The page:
Disadvantaged young people are substantially less likely than their better-off peers to start the best apprenticeships, according to new research published by the Sutton Trust today. Just 7% of young men and 11% of young women who were eligible for free school meals take up an apprenticeship at Level 3– A-level standard – much less than 14% in the cohort as a whole.

Better Apprenticeships draws on research by teams from the Centre for Vocational Education Research at LSE and UCL Institute of Education to analyse the current state of play for apprenticeships in England. The Sutton Trust wants to see any young person who starts on a level 2 apprenticeship – GCSE standard – automatically progressing to level 3. It also wants to ensure that all apprenticeships are of high quality, with many more higher and degree level apprenticeships available for young people.

The LSE research – which draws on a new analysis of what happened to 565,000 young people between 2002/03 and 2014/15 – finds that there is a stark gender difference in earnings prospects for young people entering apprenticeships, which becomes particularly pronounced for those at a higher level. Controlling for other factors, by the time they are 28, men who take a Level 3 apprenticeship might expect to earn up to 37% more than their peers who left education after achieving A-levels. However, the figure for women is just 9%. Overall, the earnings difference for those with apprenticeships is almost four times larger for men than for women.

This is largely due to the types of apprenticeships that men and women go into. Men are concentrated in higher-earning sectors like engineering and building and construction, while women are more likely to take apprenticeships in lower-earning sectors like hairdressing and childcare.

The report finds that just 17% of young people who embark on a level 2 apprenticeship progress to a level 3. Progression to higher level qualifications is crucial to the workplace prospects of young people, and too often they run into an invisible ceiling. (See note 5)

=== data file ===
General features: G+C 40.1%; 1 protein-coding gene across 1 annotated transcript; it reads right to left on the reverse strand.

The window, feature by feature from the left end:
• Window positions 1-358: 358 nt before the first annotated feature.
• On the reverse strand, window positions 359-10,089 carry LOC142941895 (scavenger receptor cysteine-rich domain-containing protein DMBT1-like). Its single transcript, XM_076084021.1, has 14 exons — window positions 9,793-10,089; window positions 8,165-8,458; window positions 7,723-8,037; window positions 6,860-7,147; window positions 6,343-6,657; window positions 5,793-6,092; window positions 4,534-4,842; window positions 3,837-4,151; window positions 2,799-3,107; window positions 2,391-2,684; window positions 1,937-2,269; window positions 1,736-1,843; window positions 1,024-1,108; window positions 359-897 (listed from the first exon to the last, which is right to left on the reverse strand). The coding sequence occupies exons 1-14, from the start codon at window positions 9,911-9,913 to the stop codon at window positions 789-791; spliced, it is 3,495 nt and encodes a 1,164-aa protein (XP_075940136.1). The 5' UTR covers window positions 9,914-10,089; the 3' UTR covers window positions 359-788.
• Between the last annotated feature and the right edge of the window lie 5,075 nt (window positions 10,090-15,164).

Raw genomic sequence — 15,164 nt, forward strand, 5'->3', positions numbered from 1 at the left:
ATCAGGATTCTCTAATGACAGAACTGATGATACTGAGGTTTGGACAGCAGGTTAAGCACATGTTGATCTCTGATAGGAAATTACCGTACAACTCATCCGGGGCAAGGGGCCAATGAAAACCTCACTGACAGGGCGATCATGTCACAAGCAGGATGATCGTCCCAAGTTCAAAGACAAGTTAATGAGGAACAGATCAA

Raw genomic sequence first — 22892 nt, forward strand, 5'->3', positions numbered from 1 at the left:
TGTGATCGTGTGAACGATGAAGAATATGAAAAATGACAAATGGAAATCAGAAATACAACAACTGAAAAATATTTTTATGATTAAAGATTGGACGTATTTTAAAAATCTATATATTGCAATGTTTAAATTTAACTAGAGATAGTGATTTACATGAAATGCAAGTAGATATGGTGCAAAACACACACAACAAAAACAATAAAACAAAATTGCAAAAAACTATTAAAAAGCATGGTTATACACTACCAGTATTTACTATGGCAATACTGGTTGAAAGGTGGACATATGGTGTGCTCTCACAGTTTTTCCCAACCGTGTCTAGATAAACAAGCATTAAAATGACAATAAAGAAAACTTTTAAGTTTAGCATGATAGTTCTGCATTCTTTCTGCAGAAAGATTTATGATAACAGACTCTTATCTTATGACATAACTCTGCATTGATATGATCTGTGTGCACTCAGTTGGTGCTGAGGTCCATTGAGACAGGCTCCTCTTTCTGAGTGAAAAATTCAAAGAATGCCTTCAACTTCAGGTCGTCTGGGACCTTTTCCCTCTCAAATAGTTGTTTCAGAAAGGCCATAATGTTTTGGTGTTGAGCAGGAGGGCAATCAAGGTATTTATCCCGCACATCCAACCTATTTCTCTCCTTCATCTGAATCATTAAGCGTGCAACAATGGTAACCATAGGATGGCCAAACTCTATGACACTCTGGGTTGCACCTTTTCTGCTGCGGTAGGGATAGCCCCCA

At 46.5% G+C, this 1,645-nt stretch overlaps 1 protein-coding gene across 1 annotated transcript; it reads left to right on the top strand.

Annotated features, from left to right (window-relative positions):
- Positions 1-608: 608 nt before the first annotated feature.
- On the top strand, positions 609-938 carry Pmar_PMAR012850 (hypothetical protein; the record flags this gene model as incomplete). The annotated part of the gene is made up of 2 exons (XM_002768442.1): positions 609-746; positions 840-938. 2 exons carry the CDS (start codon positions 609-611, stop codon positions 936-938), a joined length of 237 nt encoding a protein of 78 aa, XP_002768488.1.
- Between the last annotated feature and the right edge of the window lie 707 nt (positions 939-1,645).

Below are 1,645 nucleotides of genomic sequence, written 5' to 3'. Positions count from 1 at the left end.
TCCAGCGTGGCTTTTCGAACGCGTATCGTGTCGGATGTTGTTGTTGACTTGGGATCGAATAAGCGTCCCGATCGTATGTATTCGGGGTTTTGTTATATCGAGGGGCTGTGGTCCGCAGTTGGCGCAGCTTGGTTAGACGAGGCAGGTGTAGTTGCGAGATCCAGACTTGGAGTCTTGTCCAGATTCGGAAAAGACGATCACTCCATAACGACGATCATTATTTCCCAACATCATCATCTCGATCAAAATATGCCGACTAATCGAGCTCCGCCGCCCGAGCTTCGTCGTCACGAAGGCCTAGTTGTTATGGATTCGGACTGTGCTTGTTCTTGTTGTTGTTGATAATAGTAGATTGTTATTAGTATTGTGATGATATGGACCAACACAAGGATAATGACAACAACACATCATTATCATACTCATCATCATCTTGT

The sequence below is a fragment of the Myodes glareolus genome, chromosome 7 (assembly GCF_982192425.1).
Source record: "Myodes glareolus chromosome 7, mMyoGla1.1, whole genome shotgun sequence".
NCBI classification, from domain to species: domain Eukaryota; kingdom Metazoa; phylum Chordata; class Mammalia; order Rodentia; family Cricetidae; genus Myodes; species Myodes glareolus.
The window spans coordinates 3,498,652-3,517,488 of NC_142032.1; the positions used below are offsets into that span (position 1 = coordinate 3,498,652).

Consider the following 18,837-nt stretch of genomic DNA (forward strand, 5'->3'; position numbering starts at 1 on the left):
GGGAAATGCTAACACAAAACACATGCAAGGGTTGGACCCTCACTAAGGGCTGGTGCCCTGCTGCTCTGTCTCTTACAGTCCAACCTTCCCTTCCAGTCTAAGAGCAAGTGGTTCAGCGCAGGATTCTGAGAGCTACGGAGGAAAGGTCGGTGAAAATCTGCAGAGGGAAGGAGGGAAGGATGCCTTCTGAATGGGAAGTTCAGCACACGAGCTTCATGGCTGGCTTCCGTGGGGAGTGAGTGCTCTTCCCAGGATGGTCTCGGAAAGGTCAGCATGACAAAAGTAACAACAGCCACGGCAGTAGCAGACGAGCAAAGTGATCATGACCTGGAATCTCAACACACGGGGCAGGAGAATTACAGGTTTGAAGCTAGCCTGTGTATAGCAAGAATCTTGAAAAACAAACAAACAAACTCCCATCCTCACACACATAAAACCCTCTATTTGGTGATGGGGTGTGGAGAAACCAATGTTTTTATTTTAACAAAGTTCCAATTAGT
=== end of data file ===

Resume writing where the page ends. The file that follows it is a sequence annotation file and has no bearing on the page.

The Government is committed to creating three million apprenticeships by 2020. But 40% of those are for adults. In 2015/16, there were 291,300 Level 2 apprenticeship starts (equivalent to GCSE level), 190,900 Level 3 (A level equivalent), and 27,200 at Level 4 or 5 (higher and degree level). However, just 59%, 55% and 28% of these, respectively, are taken up by those under 25. Previous Sutton Trust research has shown that in countries like Germany, which have the best apprenticeships schemes, 90% of all young people are on a level 3 equivalent route. The figure for England is just 40%.

Today’s research from the UCL Institute of Education finds that although England has some good quality apprenticeships, too many are failing to provide sufficient training and access to skilled work to enable participants to progress. In particular, two-thirds of apprenticeships are estimated to be merely ‘converting’ existing employees and certifying existing skills, rather than focusing on expanding expertise.

The researchers found that the focus from government is still on boosting the numbers of apprenticeships rather than on the sustained work required to improve quality, with the Levy potentially incentivising greater numbers of these ‘conversions’. Whilst the report shows how lessons can be learned from existing good quality apprenticeships – supported by a new development-led inspection process-, it warns that these problems are exacerbated by weak demand for advanced and higher-level skills across the economy, and particularly in some low paid service sectors.